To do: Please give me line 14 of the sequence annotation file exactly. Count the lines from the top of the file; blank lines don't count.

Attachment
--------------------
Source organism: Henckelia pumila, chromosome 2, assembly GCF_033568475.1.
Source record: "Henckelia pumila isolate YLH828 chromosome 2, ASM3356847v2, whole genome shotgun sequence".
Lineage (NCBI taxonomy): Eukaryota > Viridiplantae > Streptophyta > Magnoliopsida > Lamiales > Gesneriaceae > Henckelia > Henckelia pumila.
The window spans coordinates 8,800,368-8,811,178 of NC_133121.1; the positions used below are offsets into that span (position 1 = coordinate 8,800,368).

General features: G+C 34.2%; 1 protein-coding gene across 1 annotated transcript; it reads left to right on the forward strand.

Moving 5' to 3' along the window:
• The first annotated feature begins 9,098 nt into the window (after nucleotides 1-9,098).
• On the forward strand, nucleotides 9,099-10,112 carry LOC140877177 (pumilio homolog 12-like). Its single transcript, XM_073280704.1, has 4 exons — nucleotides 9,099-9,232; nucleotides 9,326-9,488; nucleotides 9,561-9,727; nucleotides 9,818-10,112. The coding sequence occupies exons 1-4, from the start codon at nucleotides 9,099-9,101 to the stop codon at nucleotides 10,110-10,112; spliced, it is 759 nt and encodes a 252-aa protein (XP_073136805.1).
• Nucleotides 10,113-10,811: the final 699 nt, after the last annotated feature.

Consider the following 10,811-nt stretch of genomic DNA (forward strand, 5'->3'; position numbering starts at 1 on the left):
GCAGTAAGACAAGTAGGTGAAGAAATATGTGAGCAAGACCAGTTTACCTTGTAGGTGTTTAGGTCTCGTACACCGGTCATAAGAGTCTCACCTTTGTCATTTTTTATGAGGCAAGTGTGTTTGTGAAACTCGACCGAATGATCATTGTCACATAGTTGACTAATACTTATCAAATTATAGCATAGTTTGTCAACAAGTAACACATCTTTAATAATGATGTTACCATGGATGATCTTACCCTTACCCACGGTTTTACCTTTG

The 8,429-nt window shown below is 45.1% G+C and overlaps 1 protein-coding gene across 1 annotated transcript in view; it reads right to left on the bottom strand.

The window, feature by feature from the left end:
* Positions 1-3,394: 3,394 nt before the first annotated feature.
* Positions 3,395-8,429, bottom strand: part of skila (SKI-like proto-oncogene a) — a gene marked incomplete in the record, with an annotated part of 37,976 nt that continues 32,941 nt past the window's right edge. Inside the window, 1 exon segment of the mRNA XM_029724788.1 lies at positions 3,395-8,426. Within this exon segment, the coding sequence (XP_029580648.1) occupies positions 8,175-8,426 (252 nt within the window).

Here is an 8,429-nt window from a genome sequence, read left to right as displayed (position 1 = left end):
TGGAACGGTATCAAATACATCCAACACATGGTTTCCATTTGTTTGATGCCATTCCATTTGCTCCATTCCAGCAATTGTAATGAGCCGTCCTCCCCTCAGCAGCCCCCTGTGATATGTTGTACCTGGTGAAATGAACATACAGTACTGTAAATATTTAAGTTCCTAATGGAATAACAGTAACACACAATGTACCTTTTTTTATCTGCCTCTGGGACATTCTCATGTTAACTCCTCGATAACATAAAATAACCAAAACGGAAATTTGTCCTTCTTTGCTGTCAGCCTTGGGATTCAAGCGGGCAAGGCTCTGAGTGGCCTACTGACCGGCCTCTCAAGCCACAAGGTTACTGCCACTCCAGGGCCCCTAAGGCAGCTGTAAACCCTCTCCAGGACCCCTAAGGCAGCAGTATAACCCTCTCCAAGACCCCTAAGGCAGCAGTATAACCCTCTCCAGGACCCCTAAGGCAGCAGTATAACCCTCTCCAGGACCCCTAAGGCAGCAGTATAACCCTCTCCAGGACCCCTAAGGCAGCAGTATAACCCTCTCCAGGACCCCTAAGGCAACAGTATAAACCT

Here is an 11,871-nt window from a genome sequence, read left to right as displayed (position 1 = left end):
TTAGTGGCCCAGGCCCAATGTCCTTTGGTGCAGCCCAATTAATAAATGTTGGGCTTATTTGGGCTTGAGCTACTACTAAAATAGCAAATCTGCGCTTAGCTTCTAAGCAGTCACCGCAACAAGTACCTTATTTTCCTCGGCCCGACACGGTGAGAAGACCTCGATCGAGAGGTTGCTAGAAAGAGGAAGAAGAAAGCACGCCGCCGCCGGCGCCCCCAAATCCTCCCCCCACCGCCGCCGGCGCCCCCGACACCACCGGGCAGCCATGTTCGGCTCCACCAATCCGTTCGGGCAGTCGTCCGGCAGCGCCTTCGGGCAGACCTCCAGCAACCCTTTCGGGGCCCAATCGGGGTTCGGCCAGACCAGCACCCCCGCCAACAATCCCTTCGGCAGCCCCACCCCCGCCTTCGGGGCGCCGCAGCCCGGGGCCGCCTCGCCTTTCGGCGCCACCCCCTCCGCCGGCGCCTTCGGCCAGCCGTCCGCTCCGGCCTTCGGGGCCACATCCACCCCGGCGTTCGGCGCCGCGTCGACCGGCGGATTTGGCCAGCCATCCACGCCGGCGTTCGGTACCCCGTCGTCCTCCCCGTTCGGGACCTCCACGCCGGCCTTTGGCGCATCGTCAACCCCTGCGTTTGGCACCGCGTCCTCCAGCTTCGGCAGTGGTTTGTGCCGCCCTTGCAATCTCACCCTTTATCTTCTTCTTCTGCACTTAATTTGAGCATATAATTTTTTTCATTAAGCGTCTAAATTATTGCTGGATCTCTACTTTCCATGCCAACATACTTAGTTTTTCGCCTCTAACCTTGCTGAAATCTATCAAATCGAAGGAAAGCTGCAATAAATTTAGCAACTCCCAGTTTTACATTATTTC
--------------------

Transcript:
* Positions 1-3,394: 3,394 nt before the first annotated feature.